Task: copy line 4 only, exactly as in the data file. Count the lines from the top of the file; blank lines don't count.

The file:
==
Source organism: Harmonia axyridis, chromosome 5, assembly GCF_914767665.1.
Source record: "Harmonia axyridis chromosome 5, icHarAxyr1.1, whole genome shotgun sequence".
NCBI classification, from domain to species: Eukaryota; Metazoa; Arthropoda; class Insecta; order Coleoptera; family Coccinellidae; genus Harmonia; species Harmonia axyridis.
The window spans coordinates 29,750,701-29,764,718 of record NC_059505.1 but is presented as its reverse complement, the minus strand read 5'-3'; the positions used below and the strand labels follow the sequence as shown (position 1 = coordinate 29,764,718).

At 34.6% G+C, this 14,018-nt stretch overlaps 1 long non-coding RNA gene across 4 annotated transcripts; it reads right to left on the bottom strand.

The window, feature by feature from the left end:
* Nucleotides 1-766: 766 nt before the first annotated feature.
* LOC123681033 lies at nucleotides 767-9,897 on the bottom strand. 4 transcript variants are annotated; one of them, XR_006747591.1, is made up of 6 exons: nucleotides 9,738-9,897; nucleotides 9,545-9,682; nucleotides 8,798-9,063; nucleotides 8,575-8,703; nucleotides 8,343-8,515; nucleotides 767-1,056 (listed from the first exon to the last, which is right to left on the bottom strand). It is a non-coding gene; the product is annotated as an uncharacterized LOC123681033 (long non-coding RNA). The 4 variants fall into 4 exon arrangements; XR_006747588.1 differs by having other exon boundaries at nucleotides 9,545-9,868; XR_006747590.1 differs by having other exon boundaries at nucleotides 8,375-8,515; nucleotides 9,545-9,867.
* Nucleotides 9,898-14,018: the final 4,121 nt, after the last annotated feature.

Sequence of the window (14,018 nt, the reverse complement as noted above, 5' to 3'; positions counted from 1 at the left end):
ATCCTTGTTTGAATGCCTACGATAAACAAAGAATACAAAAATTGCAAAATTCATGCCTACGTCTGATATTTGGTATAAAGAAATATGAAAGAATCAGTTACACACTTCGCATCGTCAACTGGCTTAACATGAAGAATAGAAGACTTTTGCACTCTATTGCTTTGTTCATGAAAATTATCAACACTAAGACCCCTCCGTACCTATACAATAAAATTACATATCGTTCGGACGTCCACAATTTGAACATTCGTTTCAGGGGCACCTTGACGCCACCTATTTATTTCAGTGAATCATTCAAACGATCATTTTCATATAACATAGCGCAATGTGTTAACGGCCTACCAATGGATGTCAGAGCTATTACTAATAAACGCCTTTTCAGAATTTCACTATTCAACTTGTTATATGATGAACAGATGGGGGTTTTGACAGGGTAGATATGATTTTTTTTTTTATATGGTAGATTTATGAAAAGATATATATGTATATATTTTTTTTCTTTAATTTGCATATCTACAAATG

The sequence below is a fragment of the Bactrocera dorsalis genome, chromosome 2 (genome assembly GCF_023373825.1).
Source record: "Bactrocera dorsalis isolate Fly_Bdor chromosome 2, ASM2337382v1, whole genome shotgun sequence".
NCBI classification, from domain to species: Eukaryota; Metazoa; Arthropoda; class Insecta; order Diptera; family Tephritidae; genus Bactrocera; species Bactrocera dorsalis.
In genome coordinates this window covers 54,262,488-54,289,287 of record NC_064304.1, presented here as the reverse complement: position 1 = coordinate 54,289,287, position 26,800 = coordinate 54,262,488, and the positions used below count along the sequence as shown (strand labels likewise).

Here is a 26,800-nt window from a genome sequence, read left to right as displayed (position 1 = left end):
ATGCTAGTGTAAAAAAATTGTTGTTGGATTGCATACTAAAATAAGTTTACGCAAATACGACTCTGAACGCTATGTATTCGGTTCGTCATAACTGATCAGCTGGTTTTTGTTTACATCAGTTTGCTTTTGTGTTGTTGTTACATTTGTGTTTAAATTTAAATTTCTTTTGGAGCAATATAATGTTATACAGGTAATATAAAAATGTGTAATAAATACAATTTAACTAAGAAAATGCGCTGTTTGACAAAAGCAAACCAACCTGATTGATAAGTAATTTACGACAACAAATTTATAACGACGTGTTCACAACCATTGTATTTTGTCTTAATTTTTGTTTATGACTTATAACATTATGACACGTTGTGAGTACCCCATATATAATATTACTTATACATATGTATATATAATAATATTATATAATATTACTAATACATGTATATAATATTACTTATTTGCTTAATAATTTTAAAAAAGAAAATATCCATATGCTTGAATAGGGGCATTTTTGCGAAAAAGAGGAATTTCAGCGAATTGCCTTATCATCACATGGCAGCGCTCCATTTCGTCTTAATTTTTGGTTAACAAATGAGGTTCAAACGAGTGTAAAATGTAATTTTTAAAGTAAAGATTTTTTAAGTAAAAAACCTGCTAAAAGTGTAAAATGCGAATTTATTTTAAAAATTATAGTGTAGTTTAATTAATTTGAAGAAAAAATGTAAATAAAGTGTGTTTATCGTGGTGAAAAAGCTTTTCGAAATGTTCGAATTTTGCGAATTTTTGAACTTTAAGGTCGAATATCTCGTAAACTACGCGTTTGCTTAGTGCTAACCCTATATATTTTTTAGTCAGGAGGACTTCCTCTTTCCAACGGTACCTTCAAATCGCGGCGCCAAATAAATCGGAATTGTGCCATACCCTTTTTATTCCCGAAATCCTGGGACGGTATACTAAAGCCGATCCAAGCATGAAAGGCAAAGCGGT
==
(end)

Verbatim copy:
The window spans coordinates 29,750,701-29,764,718 of record NC_059505.1 but is presented as its reverse complement, the minus strand read 5'-3'; the positions used below and the strand labels follow the sequence as shown (position 1 = coordinate 29,764,718).